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ISET Economist Blog

A blog about economics in the South Caucasus.
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Author
  • Guenther Baechler
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  • Shota Katamadze
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  • Lasha Arevadze
  • Saba Devdariani
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  • Jan Klingelhofer
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  • Tamari Giorgadze
  • Aram Grigoryan
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  • Maya Grigolia
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  • Lasha Lanchava
  • Nino Zambakhidze
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  • Givi Kupatadze
  • Ruediger Heining
  • Mariam Zaldastanishvili
  • Zurab Abramishvili
  • Salome Goglichidze
  • Gigla Mikautadze
  • Hans Gutbrod
  • Kalman Mizsei
  • Ivane Pirveli
  • Irakli Galdava
  • Victor Kipiani
  • Florian Biermann
  • Irakli Shalikashvili
  • Olga Azhgibetseva
  • Phatima Mamardashvili
  • Eric Livny
  • Aleksandra Markovic
  • David Zhorzholiani
  • Nino Kakulia
  • Matsatso Tepnadze
  • Laura Manukyan
  • Irakli Barbakadze
  • Lika Goderdzishvili
  • Selam Petersson
  • Sophiko Skhirtladze
  • Irakli Kochlamazashvili
  • Levan Pavlenishvili
  • Jemal Tsintsabadze
  • Nika Molashvili
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  • Rati Porchkhidze
  • Mariam Galdava
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  • Levan Tevdoradze
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  • Ana Burduli
  • Davit Keshelava
  • Elene Seturidze
  • Mariam Tsulukidze
  • Erekle Shubitidze
  • Guram Lobzhanidze
  • Mariam Lobjanidze
  • Mariam Chachava
  • Maka Chitanava
  • Salome Deisadze
  • Ia Katsia
  • Salome Gelashvili
  • Tamar Sulukhia
  • Norberto Pignatti
  • Giorgi Papava
  • Luc Leruth
  • Yaroslava Babych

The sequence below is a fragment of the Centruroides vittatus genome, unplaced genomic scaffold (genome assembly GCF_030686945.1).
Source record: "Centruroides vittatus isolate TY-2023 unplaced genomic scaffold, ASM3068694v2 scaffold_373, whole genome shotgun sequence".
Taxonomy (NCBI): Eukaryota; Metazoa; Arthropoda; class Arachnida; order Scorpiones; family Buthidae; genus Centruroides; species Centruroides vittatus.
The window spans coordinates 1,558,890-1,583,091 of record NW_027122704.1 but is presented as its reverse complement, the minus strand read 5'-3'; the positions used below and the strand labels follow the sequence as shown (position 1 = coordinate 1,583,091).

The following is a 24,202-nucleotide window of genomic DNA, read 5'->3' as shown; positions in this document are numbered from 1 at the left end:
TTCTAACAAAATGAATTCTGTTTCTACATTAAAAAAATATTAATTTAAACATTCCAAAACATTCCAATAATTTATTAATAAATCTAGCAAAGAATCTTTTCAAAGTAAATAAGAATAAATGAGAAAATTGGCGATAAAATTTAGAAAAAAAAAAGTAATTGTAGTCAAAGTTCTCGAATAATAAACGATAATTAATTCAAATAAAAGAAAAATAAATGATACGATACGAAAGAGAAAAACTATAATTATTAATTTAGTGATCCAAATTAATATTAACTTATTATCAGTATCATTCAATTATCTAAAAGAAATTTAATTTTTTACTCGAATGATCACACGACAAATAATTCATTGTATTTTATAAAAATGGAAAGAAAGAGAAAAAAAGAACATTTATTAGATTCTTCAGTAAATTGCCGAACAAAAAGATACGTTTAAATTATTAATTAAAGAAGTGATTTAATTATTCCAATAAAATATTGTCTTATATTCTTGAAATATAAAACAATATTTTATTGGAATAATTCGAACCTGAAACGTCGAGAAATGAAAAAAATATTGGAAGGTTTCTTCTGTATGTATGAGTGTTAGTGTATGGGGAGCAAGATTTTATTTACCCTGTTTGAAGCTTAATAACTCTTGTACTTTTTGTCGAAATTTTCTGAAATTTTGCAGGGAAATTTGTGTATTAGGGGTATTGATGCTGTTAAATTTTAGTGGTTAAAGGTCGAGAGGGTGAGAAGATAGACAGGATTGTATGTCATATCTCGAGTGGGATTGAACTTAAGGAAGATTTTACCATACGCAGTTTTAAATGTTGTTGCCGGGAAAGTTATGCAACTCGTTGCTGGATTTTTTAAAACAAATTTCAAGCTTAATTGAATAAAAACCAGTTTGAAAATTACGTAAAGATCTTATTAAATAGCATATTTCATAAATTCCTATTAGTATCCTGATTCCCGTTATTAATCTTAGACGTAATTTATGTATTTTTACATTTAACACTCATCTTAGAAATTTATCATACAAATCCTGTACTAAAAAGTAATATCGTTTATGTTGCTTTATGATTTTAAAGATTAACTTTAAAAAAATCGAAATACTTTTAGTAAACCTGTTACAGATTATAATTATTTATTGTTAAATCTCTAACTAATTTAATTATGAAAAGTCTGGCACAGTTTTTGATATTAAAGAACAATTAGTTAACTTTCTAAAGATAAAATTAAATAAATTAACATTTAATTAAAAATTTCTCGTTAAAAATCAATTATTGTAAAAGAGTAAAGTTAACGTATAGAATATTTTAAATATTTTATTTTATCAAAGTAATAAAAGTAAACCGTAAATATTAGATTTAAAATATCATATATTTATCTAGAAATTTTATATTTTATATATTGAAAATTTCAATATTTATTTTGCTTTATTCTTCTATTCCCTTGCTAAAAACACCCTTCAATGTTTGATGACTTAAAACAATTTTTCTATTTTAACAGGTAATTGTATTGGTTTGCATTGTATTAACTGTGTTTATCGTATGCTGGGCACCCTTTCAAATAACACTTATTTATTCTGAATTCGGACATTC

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Regional Impacts of COVID-19 Shock to HORECA Sector
On November 21, Prof. Dr. Stephan von Cramon-Taubadel gave a presentation of a working paper entitled “Trade Costs for Heterogeneous Agricultural Products” at ISET. The professor himself and Mr. Yi Qu are the co-others of the paper, which aims to evaluate trade costs for 125 different agricultural products based on 1992-2011 data from 156 different countries. Geographic characteristics (island or mainland, number of neighboring countries, etc.), transportation (the distance products cover domestically or internationally), tariffs (on exports and imports), institutions and the history of the country, as well as demographic characteristics (the religion of the majority of the population in a particular trading partner, common language, etc.) serve a role of explanatory variables in the analyses.
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Recent Monetary Policy Measures and Lending Regulations — the Effect on Georgian Lending Patterns
Georgia’s wine industry is heavily dependent on export to CIS countries and especially Russia. Two main short-run risks associated with the Russian market prevail for Georgian wine exports at present: 1. Russia might cancel its free trade agreement with Georgia. This would reduce the demand for Georgian wine in Russia by 18%, or USD 20 m based on 2014 exports. 2. The economic slowdown in Russia could lead to reduced demand for wine. We estimate that this could reduce demand for Georgian wine by 5%, and at most 10%, or USD 5.5 to 11 m. These short run risks are substantial but manageable. Reduced demand due to the economic slowdown combined with a cancellation of free trade with Russia would reduce total Georgian wine exports by USD 28.5 m or 17%, but still leave them much higher than their average level in recent years.
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The Role of Circular Labor Migration in Reducing Unemployment: How Ambitious Should it Be?
The purpose of this report is to take stock of the existing regionally disaggregated data and to identify disparities between the regions of Georgia. Few similar studies exist, with the major exceptions being the Diagnostic Report by the Task Force for Regional Development in Georgia (2009) and the Georgia Urbanization Review by the World Bank (2013). This report thus fills a gap, attempting to inform both future research and the formulation of regional policy. The analysis in this report is mainly building on Geostat statistics, in particular the Integrated Household Survey, the Millennium Challenge Corporation Survey, and the Village Infrastructure Census. While in principle this allows for a detailed analysis of regional disparities, this is limited by issues with the data. Two issues are of importance. First, with the last census dating back to 2002, the reliability and quality of the current survey data is potentially compromised. Second, large and systematic data gaps exist for infrastructure, environmental issues, and cultural and recreational resources. It should also be noted that most surveys for any observation only indicate the region, but not the municipality. Thus any analysis is restricted to be along existing regional boundaries.
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